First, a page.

Where the trouble runs deep, vertical piles or shafts can be set in the ground to support a structure from underlying stable soil. The piles need not extend all the way through the clay, only below the depth of the seasonal changes in moisture content. Concrete shaft foundations can be made by drilling holes and filling them with concrete, then inserting steel rods to keep the shafts from being broken when clay around them expands and tries to pull them up. Sometimes the bottom of the hole is reamed out oversize with grooves or an inverted cone or “bell” to create an anchor. 

It is noteworthy that where deep foundations are used, the tops should be connected to the horizontal grade beams that will in turn support the floor and walls. Because clay between the shafts can still expand and lift up the grade beams.

4. Tiebacks

An approach that gets mixed reviews involves anchoring basement walls to the soil with “tiebacks.” Horizontal holes are drilled every 4 feet or so through the wall, and long bolts are run out to steel plates or other anchorage embedded in the soil. The tightened bolts compress the clay between the deadmen and the wall, reducing clay expansion.

Diversion of water away from the wall also is a must, to help resist forces that would otherwise cause the wall to lean, when a seawall is pushed after heavy rain.

5. Removing The Tent Pole

If an interior basement wall is going up while the rest of the structure stays calm, the least expensive correction may be to take off the top of the wall and substitute a row of small screw jacks to let the house down a little at a time. Lowering should be no faster than 1/4 inch per week to keep the noise level low and allow the plaster to adjust.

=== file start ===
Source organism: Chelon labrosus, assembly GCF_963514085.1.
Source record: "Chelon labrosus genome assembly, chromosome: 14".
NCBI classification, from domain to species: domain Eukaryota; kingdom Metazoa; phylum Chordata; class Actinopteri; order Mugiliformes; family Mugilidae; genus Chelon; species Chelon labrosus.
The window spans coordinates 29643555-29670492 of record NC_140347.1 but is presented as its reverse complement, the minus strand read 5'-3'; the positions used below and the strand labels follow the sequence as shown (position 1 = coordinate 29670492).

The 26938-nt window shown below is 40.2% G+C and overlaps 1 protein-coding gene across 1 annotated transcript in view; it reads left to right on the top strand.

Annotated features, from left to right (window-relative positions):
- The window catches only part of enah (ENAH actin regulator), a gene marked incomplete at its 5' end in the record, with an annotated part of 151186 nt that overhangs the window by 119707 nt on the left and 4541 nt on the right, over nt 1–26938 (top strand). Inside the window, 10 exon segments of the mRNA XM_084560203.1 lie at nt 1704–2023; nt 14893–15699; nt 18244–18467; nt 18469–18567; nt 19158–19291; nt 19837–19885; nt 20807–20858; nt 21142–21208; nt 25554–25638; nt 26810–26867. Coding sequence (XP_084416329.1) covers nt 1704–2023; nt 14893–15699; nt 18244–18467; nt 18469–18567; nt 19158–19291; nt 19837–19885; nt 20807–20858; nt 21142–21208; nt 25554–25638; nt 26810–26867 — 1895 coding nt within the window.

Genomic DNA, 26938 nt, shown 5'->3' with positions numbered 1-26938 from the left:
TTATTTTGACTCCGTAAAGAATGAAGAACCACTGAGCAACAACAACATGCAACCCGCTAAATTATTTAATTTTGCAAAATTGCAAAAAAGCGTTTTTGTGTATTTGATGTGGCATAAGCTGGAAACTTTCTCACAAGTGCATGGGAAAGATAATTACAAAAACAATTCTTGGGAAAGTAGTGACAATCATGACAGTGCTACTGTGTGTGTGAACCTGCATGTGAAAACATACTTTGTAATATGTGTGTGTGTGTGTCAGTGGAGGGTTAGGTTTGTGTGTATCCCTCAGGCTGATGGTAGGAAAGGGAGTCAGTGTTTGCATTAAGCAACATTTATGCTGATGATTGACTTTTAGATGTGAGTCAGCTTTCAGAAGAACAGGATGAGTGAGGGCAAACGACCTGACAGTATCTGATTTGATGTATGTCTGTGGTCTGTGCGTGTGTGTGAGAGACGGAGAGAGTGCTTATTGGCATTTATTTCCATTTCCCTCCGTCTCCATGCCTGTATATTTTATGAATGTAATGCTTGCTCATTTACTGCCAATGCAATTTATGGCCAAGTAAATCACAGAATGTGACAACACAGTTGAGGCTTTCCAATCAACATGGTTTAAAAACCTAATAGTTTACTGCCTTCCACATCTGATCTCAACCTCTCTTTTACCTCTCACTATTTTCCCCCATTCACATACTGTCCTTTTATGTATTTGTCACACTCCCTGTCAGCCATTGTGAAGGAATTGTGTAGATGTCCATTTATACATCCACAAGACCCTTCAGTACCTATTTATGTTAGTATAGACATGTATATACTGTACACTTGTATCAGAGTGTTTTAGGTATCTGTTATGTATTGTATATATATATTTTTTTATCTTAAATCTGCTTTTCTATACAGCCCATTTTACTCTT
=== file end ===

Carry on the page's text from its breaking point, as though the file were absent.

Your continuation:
6. Stabilizing Foundation Soils with Pumped Lime

A slurry of hydrated lime in water sometimes is injected under pressure to stabilize expansive clay, one problem being to get enough time to do the job. Another approach is to introduce quicklime in boreholes made in the soil along and under a foundation. Typically 4-inch holes are drilled on 2-foot centers all around the outside walls, with every other hole, slanted to go back under the foundation. 

Holes should be extended through the depth of the active shrink-swell zone and will create a vertical zone that any laterally flowing water must penetrate to get to untreated soil.


✓  When it comes to clays and their influence on building foundations, floors, walls, and pavements, expansive means expensive, particularly if the problem is not taken into account during construction.

✓  Three approaches are to replace the clay with something better, try and live with it, or treat it with lime so it becomes nonexpansive. Living with expansive clay means controlling the access to water, and using structural slab-on-grade foundations that can bridge between high spots, or deep foundations to support grade beams and structural floors.

✓  Basement walls can be protected by cutting the soil out at an angle so pushing is directed upward instead of flat against the wall.

✓  Repairs can involve in-situ lime stabilization, and the use of jacks to let down high places.